Our mission is to become a worldwide reference for education in the field for all professionals involved in the process to disseminate knowledge & skills of Acute Cardiovascular Care.
Our mission is to promote excellence in clinical diagnosis, research, technical development, and education in cardiovascular imaging in Europe.
Our mission is to promote excellence in research, practice, education and policy in cardiovascular health, primary and secondary prevention.
Our mission is to reduce the burden of cardiovascular disease through percutaneous cardiovascular interventions.
Improving the quality of life and reducing sudden cardiac death by limiting the impact of heart rhythm disturbances.
Our mission is to improve quality of life and longevity, through better prevention, diagnosis and treatment of heart failure, including the establishment of networks for its management, education and research.
The ESC Working Groups' goal is to stimulate and disseminate scientific knowledge in different fields of cardiology.
The ESC Councils' goal is to share knowledge among medical professionals practising in specific cardiology domains.
OUR MISSION: TO REDUCE THE BURDEN OF CARDIOVASCULAR DISEASE
After his graduation from La Sapienza University in Rome, Professor Salustri entered the Internal Medicine residency followed by the Cardiology fellowship at the University of Siena in Italy. Since the beginning of his career, he was attracted by cardiac imaging; the possibility of looking to the heart in terms of morphology and function in a non-invasive way was extremely appealing to him: “Cardiac imaging is the gatekeeper for the vast majority of cardiac diseases, and in most of the cases a proper diagnosis is virtually impossible – or at least very challenging – without the support of the different imaging modalities.” Professor Salustri is particularly interested in the clinical application of the cardiac imaging modalities and has accordingly combined his clinical activities in busy non-academic hospitals with the cardiac imaging modalities – and echocardiography in particular – in order to get the most relevant clinical information and to provide the best care for his patients.
As Professor Salustri was also interested in research, he spent four years at the Thoraxcenter in Rotterdam in the Netherlands, where he obtained his PhD in stress echocardiography. At that time, Professor Salustri was also leading the research program on 3-dimensional echocardiography, providing the basis for the further development of this technique in the daily practice. This program was one of the first in the world combining both experimental laboratorium as well as clinical applications of 3-dimensional echocardiography. Thanks to the enthusiasm of his mentor Dutch Professor Jos Roelandt - who sadly passed away last year - he was stimulated to spend his energy in this exciting field, which resulted in numerous publications in international journals and a continuous exchange of experience with other centers. As is well known, this particular technique has since evolved and Professor Salustri is to this day amazed to realize that the current 3-dimensional echocardiography would have not been possible without those pioneering experiences in which he played a crucial part.
Specific lines of interest that Professor Salustri feels very strongly about are education, quality control and the application of cardiac imaging modalities in the clinical arena. Teaching and education are of paramount importance, because they provide the technical skills and are the prerequisite for obtaining reliable clinical information. In addition, as the interpretation of cardiac imaging is predominantly subjective in nature, quality control program are mandatory to ensure a high reproducibility and a low inter- and intra-observer variability. Finally, the very best imaging modalities for individual patients (i.e., the ideal test for a given patient) need to be selected in order to answer a specific clinical question. With this regard, Professor Salustri is convinced that the integration of different specialties such as cardiology, radiology and nuclear medicine, is still a challenge which needs to be addressed. At this aim the EACVI is playing an active role, with the concept of the patient (and not the test) at the center of our interest, and the different imaging modalities integrated in the specific diagnostic pathway. Finally, research programs on new techniques are very much needed. In fact, the research of today will be the routine of tomorrow, as the development of new techniques expands the horizons of our knowledge.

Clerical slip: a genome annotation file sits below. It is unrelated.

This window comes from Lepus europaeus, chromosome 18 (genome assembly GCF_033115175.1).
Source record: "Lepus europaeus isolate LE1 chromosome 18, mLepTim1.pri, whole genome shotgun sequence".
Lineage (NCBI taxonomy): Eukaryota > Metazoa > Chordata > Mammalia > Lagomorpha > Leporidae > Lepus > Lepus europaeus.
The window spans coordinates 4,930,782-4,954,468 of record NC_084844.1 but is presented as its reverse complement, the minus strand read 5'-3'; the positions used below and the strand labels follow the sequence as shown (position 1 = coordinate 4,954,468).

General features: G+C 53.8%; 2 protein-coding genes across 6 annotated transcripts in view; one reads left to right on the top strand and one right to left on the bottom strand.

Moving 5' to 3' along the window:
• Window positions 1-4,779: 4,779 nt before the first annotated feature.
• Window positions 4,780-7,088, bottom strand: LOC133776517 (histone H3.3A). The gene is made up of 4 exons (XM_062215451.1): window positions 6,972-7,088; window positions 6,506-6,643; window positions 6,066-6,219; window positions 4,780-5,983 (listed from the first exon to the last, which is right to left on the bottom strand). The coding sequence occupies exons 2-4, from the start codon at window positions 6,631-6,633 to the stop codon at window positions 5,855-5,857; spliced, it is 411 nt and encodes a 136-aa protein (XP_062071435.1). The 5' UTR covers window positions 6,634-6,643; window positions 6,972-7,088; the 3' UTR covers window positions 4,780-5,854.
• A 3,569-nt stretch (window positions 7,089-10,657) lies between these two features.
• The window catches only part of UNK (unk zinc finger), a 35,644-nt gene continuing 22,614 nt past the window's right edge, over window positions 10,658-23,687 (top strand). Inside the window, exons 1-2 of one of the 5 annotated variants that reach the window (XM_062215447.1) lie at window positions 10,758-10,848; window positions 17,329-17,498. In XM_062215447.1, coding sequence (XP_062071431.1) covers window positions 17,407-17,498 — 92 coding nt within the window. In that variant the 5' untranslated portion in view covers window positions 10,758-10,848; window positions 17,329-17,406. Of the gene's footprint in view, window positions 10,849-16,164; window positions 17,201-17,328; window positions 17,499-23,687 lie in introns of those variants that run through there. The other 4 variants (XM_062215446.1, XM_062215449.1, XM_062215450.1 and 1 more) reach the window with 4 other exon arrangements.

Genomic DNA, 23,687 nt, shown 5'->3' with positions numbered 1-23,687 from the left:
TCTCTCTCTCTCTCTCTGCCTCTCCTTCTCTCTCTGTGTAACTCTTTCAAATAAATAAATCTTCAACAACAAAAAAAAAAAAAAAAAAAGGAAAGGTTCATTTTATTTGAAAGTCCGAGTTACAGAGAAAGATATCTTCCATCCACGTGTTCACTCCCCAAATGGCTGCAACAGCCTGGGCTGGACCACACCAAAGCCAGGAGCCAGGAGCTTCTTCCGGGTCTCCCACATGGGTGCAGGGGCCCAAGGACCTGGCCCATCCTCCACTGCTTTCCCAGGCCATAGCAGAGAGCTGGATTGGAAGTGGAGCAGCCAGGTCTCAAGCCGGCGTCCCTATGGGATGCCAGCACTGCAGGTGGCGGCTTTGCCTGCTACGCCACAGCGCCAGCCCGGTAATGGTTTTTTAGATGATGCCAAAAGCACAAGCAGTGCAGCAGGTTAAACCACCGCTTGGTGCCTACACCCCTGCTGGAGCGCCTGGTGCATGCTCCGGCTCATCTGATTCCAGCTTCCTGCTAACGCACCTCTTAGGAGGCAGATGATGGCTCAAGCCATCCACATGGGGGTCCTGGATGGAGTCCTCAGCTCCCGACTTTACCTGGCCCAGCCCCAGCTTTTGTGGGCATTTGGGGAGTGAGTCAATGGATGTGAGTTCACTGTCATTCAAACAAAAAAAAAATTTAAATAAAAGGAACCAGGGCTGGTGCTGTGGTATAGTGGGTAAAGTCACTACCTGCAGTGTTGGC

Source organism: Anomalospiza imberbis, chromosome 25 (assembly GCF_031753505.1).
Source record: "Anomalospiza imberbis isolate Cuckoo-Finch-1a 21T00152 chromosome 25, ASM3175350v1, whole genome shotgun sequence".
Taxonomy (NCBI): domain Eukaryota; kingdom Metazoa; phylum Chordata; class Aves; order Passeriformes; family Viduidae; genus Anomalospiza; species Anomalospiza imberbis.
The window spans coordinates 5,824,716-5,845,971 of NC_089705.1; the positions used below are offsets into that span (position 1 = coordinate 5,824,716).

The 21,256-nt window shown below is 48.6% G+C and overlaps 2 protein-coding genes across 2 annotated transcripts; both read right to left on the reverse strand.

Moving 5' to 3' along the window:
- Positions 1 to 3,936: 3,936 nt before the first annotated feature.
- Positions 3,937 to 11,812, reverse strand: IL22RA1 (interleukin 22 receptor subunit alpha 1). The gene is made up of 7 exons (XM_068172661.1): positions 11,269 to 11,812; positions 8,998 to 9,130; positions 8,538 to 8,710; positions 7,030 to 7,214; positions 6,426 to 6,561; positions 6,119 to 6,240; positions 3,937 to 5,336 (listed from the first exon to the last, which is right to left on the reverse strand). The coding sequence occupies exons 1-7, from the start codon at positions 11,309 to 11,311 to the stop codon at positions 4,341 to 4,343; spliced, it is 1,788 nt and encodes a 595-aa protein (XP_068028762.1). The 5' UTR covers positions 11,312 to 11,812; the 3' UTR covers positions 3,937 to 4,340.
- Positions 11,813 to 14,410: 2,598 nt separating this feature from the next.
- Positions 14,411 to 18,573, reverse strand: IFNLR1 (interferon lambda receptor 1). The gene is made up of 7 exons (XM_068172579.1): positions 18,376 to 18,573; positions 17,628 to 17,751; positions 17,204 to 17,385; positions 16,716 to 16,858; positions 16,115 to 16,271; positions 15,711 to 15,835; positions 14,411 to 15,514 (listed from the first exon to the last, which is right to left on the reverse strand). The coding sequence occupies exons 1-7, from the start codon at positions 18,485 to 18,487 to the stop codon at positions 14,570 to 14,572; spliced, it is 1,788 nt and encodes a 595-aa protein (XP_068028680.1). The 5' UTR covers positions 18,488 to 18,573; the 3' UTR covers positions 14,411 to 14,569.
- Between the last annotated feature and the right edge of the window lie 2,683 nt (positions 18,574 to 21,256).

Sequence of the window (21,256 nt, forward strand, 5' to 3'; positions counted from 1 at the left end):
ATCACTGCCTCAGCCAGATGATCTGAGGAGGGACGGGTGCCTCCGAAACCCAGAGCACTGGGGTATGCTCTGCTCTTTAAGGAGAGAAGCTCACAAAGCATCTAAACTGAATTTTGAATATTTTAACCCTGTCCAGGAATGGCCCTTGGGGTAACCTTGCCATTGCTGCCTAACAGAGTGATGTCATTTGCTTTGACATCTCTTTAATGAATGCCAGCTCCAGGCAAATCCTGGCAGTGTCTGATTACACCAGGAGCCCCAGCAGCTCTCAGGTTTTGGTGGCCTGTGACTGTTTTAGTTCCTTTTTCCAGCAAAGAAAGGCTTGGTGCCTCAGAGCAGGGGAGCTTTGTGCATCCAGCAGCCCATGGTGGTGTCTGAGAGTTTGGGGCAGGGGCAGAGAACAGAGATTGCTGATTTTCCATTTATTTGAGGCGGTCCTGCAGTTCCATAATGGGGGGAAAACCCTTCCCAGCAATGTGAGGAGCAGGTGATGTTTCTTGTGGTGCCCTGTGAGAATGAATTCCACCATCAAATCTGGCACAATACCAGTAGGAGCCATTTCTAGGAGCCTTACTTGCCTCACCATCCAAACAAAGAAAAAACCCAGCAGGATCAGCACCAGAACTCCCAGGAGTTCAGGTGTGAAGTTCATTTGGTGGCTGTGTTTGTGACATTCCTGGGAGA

Young doctors with a special interest in cardiac imaging are strongly suggested by Professor Salustri to undergo a specific training in a center with high reputation in this field. There are few centers at the moment with a structured program on cardiac imaging. These programs should include a solid background on cardiac anatomy, physiology, and flow dynamics, followed by a dedicated training on the different imaging modalities, including physics properties and the specific applications in the different clinical setting.
Apart from taking some steps back into history to learn where we are today and how we got there, Professor Salustri is also very forward looking with high hopes for the future of cardiac imaging. He sincerely hopes that cardiac imaging will become an established subspecialty with standardized teaching programs as this will guarantee and enhance its overall quality and even further improve outcomes for patients. For the same reasons, the integration of cardiac imaging with other subspecialties like interventional and electrophysiology would also be highly desirable.
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